SPEAKER SERIES the series. Regan, a UB ‘92 and ‘80 alum, started working at UB in 1980 and joined the Office of University Events (then the Office of Special Events) in 1988. The office started the series in 1987, when Regan said it was a simpler gig than it is today. Geraldine Ferraro, the first female vice presidential candidate on the National Party ticket, kicked off the series over 30 years ago. In the series’ first years, politicians and political journalists were the program’s beating heart. By its second year, the series featured former Presidents Gerald Ford and Jimmy Carter. “The series started out as a program that focused on the power of the presidency, and you can only run that for so many years before you have to open it up,” Regan said. “Both in terms of direction and quantity, we have expanded the focus of the series to be more broad and not limit our speaking events. Not to say we don’t continue political thinking, it’s inescapable, but you certainly want to celebrate the arts, to feature business [people] and changemakers.” When it comes to getting ideas for speakers, Regan said his office can’t do things in a vacuum. He said he wants to hear from outside sponsors but also UB sponsors, including the Student Association, Graduate Student Association and the Minority Faculty and Staff Association. Regan said finding speakers for the series is a process of exploration and an intersection of ideas from his office and other people. “Invariably, there is an intersection, there are people who fit the profile as far as what I know will be successful and what is possible with what they want,” he said. “If there is one word that is definitive about how this all comes together is it’s a process. There’s a lot of communication, there’s a lot of back and forth, there’s hit and miss because you aren’t always going to get your first choice but you got to have an attitude where you’re stepping up to the plate.” Before the speaker appears on stage, a backlog of behind-the-scenes transactions

COURTESY OF MEREDITH JOE CASCIO William Regan (left) hands Distinguished Speakers Series posters to Nobel Peace Prize winner and activist Malala Yousafzai. Regan’s office, the office of University Events, has hosted the lecture-based, educative series for over three decades at UB.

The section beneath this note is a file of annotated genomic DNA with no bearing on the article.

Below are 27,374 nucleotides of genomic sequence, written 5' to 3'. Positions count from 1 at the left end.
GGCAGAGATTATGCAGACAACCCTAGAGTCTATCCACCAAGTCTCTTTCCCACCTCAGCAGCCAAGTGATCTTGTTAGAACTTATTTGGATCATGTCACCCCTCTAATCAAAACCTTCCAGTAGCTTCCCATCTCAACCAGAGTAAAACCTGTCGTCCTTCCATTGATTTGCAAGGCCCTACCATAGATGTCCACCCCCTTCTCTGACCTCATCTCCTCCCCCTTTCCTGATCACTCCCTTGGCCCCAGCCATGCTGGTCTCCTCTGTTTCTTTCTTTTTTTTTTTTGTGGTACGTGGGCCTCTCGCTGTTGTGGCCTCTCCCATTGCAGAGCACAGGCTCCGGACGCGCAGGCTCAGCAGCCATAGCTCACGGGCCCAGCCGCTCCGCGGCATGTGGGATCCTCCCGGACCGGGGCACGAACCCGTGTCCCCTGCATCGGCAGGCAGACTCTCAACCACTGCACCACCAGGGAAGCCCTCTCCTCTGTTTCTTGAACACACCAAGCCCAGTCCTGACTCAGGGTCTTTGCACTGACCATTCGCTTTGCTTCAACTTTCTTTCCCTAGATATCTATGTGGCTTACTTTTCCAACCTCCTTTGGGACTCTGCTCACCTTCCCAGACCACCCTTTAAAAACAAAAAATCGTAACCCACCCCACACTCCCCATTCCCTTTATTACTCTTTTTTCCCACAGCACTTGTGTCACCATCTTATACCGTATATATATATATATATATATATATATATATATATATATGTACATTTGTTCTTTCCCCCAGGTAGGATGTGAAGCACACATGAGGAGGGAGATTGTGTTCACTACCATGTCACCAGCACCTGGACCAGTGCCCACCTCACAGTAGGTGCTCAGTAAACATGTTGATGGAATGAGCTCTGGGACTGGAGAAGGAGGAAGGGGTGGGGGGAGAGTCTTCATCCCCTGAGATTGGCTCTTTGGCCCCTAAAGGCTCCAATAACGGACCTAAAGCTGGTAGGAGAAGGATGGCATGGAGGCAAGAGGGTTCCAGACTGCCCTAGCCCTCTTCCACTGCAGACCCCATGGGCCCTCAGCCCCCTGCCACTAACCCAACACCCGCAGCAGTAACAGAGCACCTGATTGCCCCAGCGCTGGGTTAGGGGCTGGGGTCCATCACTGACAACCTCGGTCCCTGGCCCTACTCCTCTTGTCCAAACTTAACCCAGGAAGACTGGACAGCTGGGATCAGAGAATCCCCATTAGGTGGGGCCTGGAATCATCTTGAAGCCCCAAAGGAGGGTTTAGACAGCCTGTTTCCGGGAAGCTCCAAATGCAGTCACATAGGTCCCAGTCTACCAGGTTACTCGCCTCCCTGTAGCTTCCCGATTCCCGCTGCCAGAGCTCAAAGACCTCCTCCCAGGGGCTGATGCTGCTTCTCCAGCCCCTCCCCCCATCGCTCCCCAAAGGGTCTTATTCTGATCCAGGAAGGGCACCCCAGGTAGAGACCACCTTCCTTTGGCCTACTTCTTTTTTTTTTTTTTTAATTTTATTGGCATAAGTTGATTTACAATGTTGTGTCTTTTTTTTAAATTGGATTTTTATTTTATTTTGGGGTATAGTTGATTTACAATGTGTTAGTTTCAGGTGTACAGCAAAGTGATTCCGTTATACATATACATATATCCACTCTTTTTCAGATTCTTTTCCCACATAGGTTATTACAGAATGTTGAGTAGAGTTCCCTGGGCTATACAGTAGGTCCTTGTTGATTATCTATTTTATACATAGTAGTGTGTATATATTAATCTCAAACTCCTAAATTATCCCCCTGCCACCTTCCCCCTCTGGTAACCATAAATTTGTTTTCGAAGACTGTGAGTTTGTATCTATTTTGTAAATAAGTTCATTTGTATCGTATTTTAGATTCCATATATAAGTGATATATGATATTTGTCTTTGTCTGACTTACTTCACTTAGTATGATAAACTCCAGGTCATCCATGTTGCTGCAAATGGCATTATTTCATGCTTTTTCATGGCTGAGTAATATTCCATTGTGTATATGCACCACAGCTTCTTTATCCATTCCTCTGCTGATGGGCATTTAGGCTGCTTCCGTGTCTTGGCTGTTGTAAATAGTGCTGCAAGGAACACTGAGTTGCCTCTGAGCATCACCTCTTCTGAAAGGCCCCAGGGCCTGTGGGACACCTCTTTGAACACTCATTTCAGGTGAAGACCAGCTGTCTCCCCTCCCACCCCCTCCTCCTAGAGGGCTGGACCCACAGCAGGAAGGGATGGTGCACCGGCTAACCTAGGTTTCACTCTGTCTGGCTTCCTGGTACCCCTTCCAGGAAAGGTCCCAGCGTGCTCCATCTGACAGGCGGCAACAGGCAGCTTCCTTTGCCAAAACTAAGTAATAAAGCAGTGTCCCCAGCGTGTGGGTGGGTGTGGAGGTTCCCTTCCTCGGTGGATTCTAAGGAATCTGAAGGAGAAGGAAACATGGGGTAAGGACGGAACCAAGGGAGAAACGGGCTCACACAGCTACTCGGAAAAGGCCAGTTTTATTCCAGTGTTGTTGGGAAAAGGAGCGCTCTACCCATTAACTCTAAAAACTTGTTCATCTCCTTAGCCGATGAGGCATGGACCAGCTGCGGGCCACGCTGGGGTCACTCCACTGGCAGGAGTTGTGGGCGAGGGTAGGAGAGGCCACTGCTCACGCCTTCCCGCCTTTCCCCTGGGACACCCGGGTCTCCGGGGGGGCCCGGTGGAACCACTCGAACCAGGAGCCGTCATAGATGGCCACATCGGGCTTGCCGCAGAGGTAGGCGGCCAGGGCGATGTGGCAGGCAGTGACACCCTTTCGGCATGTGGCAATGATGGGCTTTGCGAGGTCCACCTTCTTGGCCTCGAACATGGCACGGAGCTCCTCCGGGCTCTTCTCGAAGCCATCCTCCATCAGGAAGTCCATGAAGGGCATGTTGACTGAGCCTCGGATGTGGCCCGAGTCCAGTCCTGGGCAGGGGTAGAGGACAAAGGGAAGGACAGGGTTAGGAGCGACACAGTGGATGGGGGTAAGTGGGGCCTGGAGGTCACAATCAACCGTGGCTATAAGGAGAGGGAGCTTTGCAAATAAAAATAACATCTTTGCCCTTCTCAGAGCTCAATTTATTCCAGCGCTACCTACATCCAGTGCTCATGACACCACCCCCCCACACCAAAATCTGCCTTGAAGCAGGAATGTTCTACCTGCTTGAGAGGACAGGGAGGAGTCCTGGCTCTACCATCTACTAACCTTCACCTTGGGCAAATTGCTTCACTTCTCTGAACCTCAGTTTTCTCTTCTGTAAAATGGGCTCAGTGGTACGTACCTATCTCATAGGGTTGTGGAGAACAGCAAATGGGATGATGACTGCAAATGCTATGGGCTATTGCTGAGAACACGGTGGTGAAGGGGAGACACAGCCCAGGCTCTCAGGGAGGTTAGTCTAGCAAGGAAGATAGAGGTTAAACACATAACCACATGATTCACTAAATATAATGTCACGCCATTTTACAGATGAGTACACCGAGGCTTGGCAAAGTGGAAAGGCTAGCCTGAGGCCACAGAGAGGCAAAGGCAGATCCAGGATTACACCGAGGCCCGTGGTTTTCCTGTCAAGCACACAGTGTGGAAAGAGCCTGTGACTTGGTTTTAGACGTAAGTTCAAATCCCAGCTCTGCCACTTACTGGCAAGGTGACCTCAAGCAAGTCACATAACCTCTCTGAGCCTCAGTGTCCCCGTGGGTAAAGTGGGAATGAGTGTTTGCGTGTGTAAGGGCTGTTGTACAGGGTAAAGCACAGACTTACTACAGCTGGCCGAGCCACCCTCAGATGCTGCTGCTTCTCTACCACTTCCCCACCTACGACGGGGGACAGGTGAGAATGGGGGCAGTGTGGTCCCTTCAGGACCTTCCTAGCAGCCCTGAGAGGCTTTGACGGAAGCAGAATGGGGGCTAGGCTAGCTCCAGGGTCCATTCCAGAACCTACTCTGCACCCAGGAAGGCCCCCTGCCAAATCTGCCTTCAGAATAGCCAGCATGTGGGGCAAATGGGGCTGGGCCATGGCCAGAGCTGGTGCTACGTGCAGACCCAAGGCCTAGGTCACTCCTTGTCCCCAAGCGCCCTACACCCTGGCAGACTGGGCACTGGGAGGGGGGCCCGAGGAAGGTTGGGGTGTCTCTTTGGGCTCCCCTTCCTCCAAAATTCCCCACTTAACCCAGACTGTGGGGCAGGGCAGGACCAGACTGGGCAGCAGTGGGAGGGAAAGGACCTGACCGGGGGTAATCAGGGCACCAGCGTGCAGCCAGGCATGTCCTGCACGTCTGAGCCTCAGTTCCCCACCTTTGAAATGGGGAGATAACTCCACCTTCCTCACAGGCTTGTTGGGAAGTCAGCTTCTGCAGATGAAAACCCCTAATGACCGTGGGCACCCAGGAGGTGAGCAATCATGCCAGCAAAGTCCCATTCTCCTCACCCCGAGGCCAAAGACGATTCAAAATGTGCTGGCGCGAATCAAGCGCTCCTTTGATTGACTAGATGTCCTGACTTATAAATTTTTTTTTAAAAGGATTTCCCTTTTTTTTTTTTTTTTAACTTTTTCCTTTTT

are made by the Office of University Events. On one level, Regan said, it’s about the business side of things but another side is the series’ long-standing history in bringing distinguished visitors to campus. “When you’ve got a track record that goes past 30 years, there’s a confidence factor that allows speaker agencies to put our bid on top or to notice that this is a good request,” Regan said. “With a speaker agency, their first allegiance is with the speaker. That’s their bread and butter so they want to deliver to their speakers speaking opportunities that are going to be successful and we bring that level of success that makes us dependable. We’ll get the yesses more often than the no’s because we’re a good event.” For some speakers, Regan said, there’s a waiting period between UB’s request and an answer. But for others, such as Ronan Farrow or Lisa Genova, the Office of University Events gets an answer in a matter of days. After the informal agreement, the speech then comes down to a contract. “There’s a lot of that that goes on, but once the ink is on the contract it’s just again another process of getting the logistics lined up, the ticketing operation together, fulfillment of our series subscriptions and so on,”

Regan said. Regan recognizes the number of offices and departments that dedicate their time to make the series possible, from Athletics and the Center for the Arts to Parking and Transportation. Regan sees the series as a “labor intensive, resource intensive” program, but he said his accounting department’s support and oversight ensures the university doesn’t regret the series’ costs. As for Biden’s visit on Thursday, he will add his name to the list of presidents and former vice presidents who have visited UB. The last time a former or sitting president visited UB was in 2013, when then-President Barack Obama spoke at Alumni Arena (not part of the Distinguished Speaker Series). When political figures such as Biden come to campus, Regan said the biggest difference from other events is the level of security detail. Still, Regan said UB has handled speakers such as Biden in the past and UB has developed a set of practices to best host the series’ events. “But you do have to be vigilant, there’s always new wrinkles at every event and that’s part of what makes my job exciting,” Regan said. “Even though one speaker event to the next is seemingly routine, there are enough differences from one event to the next that